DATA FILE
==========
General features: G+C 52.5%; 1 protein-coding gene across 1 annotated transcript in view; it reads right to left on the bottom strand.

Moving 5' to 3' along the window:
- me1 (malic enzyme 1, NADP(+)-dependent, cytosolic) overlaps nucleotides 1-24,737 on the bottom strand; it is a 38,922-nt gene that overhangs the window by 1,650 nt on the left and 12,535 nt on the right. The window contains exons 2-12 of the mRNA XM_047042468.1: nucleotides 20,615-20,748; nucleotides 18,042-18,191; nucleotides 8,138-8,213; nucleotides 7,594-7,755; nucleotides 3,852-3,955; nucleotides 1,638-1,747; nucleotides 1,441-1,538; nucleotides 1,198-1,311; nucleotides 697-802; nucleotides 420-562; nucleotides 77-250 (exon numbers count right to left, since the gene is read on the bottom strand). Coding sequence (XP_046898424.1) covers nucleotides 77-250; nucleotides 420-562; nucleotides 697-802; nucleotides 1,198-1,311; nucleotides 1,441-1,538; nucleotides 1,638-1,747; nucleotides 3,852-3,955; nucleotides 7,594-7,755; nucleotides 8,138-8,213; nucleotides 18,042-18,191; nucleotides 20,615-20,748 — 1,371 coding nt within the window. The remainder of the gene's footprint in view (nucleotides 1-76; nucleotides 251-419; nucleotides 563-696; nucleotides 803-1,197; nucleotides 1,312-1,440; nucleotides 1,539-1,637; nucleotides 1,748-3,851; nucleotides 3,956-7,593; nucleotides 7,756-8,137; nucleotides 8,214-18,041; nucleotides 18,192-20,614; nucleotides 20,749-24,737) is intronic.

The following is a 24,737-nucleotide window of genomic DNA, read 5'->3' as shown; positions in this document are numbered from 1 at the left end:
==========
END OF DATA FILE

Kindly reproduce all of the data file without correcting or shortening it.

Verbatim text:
General features: G+C 52.5%; 1 protein-coding gene across 1 annotated transcript in view; it reads right to left on the bottom strand.

Moving 5' to 3' along the window:
- me1 (malic enzyme 1, NADP(+)-dependent, cytosolic) overlaps nucleotides 1-24,737 on the bottom strand; it is a 38,922-nt gene that overhangs the window by 1,650 nt on the left and 12,535 nt on the right. The window contains exons 2-12 of the mRNA XM_047042468.1: nucleotides 20,615-20,748; nucleotides 18,042-18,191; nucleotides 8,138-8,213; nucleotides 7,594-7,755; nucleotides 3,852-3,955; nucleotides 1,638-1,747; nucleotides 1,441-1,538; nucleotides 1,198-1,311; nucleotides 697-802; nucleotides 420-562; nucleotides 77-250 (exon numbers count right to left, since the gene is read on the bottom strand). Coding sequence (XP_046898424.1) covers nucleotides 77-250; nucleotides 420-562; nucleotides 697-802; nucleotides 1,198-1,311; nucleotides 1,441-1,538; nucleotides 1,638-1,747; nucleotides 3,852-3,955; nucleotides 7,594-7,755; nucleotides 8,138-8,213; nucleotides 18,042-18,191; nucleotides 20,615-20,748 — 1,371 coding nt within the window. The remainder of the gene's footprint in view (nucleotides 1-76; nucleotides 251-419; nucleotides 563-696; nucleotides 803-1,197; nucleotides 1,312-1,440; nucleotides 1,539-1,637; nucleotides 1,748-3,851; nucleotides 3,956-7,593; nucleotides 7,756-8,137; nucleotides 8,214-18,041; nucleotides 18,192-20,614; nucleotides 20,749-24,737) is intronic.

The following is a 24,737-nucleotide window of genomic DNA, read 5'->3' as shown; positions in this document are numbered from 1 at the left end: